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British journalist detained in Iran — but allowed to roam the town — tells his story

British journalist detained in Iran — but allowed to roam the town — tells his story
Sarah Dadouch
Jan. 29, 2020 at 10:08 p.m. GMT+1
BEIRUT — British journalist Nicolas Pelham was settling his hotel bill in Tehran on July 14 when Iranian intelligence agents showed up and took him to be interrogated.
He missed his flight, spending 12 hours in solitary confinement followed by three days in a safe house with guards and was ultimately barred from leaving Iran for seven weeks. But for most of the time, he was allowed to stay in a hotel and was afforded an opportunity to experience more of the country than most visiting journalists get to see.
Nearly four months after he was allowed to depart, the Economist’s Middle East correspondent published a story in 1843 Magazine, revealing his detention and detailing his time in Iran — much of which was spent exploring Tehran’s cultural scene.
Pelham acknowledged in a telephone interview Wednesday that the nature of his detention was unusual. Other journalists who have been detained have had far less pleasant experiences. But Pelham spoke of his time in Tehran kindly.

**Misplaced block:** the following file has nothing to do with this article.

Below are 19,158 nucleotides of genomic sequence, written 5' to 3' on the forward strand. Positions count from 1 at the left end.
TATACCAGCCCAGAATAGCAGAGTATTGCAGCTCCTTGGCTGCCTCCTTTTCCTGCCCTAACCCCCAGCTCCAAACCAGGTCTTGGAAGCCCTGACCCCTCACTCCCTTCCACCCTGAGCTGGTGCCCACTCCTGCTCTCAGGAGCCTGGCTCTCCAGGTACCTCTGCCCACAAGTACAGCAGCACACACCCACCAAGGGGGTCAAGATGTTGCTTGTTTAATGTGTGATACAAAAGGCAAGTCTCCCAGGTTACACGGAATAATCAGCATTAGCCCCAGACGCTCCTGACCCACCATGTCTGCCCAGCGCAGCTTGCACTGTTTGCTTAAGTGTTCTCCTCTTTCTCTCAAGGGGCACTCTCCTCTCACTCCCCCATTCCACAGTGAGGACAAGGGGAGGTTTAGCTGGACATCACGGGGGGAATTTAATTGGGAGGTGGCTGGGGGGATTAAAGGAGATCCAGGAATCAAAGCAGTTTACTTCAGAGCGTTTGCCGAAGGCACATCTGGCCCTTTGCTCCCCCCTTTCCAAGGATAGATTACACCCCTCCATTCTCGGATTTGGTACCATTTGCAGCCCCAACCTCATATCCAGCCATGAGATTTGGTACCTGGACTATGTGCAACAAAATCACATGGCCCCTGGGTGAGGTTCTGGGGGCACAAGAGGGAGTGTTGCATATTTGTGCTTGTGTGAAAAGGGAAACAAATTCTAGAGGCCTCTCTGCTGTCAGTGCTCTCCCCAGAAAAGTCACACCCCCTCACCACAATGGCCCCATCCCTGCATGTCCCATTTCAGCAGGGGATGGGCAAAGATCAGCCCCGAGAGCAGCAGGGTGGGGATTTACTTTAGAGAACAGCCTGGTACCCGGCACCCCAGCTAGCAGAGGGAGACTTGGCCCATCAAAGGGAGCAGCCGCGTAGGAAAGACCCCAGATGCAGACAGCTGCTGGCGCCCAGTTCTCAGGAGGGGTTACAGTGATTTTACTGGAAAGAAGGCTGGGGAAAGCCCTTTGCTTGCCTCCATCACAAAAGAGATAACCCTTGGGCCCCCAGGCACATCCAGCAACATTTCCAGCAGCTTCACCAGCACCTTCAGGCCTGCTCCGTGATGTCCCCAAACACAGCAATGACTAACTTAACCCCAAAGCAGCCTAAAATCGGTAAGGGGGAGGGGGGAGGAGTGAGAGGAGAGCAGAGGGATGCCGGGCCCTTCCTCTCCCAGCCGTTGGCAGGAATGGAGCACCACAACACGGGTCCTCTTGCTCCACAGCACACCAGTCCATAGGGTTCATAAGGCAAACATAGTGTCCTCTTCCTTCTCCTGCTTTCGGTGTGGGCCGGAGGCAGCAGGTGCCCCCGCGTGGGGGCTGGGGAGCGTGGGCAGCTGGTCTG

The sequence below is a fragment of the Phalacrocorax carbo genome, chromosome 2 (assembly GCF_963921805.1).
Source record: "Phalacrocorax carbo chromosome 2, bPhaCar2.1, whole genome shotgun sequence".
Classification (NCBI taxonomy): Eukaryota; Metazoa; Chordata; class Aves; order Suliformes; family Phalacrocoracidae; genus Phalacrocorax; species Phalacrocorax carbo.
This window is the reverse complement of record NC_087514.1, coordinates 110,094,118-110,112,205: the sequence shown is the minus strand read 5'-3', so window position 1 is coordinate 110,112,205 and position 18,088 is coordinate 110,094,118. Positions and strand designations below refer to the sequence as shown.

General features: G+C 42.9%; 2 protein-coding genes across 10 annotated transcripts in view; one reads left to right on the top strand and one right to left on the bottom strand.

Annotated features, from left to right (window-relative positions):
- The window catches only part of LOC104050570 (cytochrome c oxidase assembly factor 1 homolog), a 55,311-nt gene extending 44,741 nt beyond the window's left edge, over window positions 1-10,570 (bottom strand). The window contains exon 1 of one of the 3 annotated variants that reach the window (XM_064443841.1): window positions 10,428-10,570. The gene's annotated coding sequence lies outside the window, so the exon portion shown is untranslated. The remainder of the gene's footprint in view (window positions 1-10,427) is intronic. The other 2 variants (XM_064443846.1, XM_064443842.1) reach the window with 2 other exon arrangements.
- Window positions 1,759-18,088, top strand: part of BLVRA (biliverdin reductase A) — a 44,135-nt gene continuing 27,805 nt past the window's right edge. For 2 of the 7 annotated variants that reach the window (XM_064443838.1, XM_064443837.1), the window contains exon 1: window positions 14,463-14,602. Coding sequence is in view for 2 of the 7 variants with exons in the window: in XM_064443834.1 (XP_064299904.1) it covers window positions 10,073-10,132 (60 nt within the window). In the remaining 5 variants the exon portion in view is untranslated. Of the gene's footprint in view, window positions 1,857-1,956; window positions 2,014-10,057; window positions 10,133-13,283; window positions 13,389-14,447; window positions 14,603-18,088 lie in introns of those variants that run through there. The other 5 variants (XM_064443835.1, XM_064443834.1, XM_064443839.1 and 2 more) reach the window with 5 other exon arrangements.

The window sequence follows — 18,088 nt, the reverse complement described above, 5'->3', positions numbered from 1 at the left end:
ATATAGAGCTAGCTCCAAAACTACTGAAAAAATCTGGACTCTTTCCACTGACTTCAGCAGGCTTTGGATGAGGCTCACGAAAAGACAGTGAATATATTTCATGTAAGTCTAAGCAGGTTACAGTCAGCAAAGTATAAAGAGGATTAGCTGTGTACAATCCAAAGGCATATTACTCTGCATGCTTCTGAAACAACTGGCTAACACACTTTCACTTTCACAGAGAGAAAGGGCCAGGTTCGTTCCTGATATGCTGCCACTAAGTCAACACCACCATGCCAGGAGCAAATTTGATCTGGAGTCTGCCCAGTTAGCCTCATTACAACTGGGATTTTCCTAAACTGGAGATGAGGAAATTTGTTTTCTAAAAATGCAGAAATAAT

“I could go back tomorrow because it’s such a fascinating, mesmerizing place,” he said.
The reasons for Pelham’s detention remain unclear. He had previously lived in Israel, Iran’s enemy. He had not been granted a visa to Iran in a while. And five days after Pelham was meant to leave the country, Iran seized a British-flagged oil tanker, causing fresh tension in the region.
His Iranian gym instructor joked about the strain in British-Iranian relations. “Where’s my ship? Give me back my ship!” the instructor would say in jest.
Asked whether he knew why he was detained, Pelham took several deep breaths, thinking. “Nobody ever explained it,” he said. “It’s a real mystery. Journalists are soft targets, and they probably think that we’re kind of leverage.”
Pelham’s time in Iran allowed him to peek behind the curtains usually held firmly by the government. He made friends easily in what he found was an “uninhibited place.” He learned some Farsi. He listened to people criticize the government. “I was the one doing the censoring,” he said, worried about jeopardizing his release.
“There’s enough flexibility I think in the system that if [Iranians] don’t organize against it, [the government] is willing to tolerate that. There’s too much for them to control. They can’t be everywhere at once,” he said.
Iran has much to show the world, Pelham said. “It’s almost as if the people in charge don’t want to show the full face of the country.”
It seemed to him that people in power feel that contact with the outside world is threatening.
Pelham said he was in touch with the British Embassy within days of being barred from leaving, and although his phone and laptop were confiscated, he was told the Islamic Revolutionary Guard Corps would pick up the tab for any international calls he made. The IRGC did not.
Nor did it pay for his extended hotel stay.